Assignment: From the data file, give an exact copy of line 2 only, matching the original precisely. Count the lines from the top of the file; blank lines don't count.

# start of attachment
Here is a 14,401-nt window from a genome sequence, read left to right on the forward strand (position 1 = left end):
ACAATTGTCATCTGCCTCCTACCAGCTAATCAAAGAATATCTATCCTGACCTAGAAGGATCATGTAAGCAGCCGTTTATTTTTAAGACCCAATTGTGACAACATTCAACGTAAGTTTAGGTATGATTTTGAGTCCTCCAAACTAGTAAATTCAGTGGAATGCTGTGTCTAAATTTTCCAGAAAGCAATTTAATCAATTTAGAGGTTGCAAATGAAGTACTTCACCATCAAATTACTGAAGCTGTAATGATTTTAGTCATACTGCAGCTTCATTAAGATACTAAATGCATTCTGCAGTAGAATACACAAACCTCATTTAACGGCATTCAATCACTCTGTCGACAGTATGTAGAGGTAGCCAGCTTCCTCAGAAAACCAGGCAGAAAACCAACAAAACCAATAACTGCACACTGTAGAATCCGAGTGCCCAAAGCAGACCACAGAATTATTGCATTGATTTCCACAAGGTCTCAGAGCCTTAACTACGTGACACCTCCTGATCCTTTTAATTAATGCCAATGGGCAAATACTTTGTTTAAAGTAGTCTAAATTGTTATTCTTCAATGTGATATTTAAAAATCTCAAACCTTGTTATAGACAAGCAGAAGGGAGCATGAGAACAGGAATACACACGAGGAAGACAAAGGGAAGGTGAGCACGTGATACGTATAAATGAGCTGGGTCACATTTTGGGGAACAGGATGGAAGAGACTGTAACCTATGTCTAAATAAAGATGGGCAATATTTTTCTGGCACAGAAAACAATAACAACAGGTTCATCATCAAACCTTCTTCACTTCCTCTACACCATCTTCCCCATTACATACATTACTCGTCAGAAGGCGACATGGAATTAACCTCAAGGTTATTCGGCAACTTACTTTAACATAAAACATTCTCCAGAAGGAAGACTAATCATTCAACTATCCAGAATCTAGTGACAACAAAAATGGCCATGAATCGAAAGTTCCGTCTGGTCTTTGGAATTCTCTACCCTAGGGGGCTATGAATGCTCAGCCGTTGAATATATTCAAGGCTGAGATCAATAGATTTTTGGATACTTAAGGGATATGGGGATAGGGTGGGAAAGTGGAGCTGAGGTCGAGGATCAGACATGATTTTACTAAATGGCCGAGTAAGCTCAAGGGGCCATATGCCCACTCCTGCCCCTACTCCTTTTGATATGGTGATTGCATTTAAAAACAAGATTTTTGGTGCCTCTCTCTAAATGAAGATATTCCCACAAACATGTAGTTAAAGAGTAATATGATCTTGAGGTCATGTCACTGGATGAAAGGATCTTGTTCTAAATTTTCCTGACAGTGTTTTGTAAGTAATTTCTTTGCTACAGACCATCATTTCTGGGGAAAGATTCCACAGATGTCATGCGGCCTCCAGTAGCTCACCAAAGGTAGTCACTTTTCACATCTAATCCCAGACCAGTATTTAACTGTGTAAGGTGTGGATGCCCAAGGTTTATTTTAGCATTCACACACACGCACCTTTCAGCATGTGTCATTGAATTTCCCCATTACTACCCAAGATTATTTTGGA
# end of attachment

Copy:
ACAATTGTCATCTGCCTCCTACCAGCTAATCAAAGAATATCTATCCTGACCTAGAAGGATCATGTAAGCAGCCGTTTATTTTTAAGACCCAATTGTGACAACATTCAACGTAAGTTTAGGTATGATTTTGAGTCCTCCAAACTAGTAAATTCAGTGGAATGCTGTGTCTAAATTTTCCAGAAAGCAATTTAATCAATTTAGAGGTTGCAAATGAAGTACTTCACCATCAAATTACTGAAGCTGTAATGATTTTAGTCATACTGCAGCTTCATTAAGATACTAAATGCATTCTGCAGTAGAATACACAAACCTCATTTAACGGCATTCAATCACTCTGTCGACAGTATGTAGAGGTAGCCAGCTTCCTCAGAAAACCAGGCAGAAAACCAACAAAACCAATAACTGCACACTGTAGAATCCGAGTGCCCAAAGCAGACCACAGAATTATTGCATTGATTTCCACAAGGTCTCAGAGCCTTAACTACGTGACACCTCCTGATCCTTTTAATTAATGCCAATGGGCAAATACTTTGTTTAAAGTAGTCTAAATTGTTATTCTTCAATGTGATATTTAAAAATCTCAAACCTTGTTATAGACAAGCAGAAGGGAGCATGAGAACAGGAATACACACGAGGAAGACAAAGGGAAGGTGAGCACGTGATACGTATAAATGAGCTGGGTCACATTTTGGGGAACAGGATGGAAGAGACTGTAACCTATGTCTAAATAAAGATGGGCAATATTTTTCTGGCACAGAAAACAATAACAACAGGTTCATCATCAAACCTTCTTCACTTCCTCTACACCATCTTCCCCATTACATACATTACTCGTCAGAAGGCGACATGGAATTAACCTCAAGGTTATTCGGCAACTTACTTTAACATAAAACATTCTCCAGAAGGAAGACTAATCATTCAACTATCCAGAATCTAGTGACAACAAAAATGGCCATGAATCGAAAGTTCCGTCTGGTCTTTGGAATTCTCTACCCTAGGGGGCTATGAATGCTCAGCCGTTGAATATATTCAAGGCTGAGATCAATAGATTTTTGGATACTTAAGGGATATGGGGATAGGGTGGGAAAGTGGAGCTGAGGTCGAGGATCAGACATGATTTTACTAAATGGCCGAGTAAGCTCAAGGGGCCATATGCCCACTCCTGCCCCTACTCCTTTTGATATGGTGATTGCATTTAAAAACAAGATTTTTGGTGCCTCTCTCTAAATGAAGATATTCCCACAAACATGTAGTTAAAGAGTAATATGATCTTGAGGTCATGTCACTGGATGAAAGGATCTTGTTCTAAATTTTCCTGACAGTGTTTTGTAAGTAATTTCTTTGCTACAGACCATCATTTCTGGGGAAAGATTCCACAGATGTCATGCGGCCTCCAGTAGCTCACCAAAGGTAGTCACTTTTCACATCTAATCCCAGACCAGTATTTAACTGTGTAAGGTGTGGATGCCCAAGGTTTATTTTAGCATTCACACACACGCACCTTTCAGCATGTGTCATTGAATTTCCCCATTACTACCCAAGATTATTTTGGA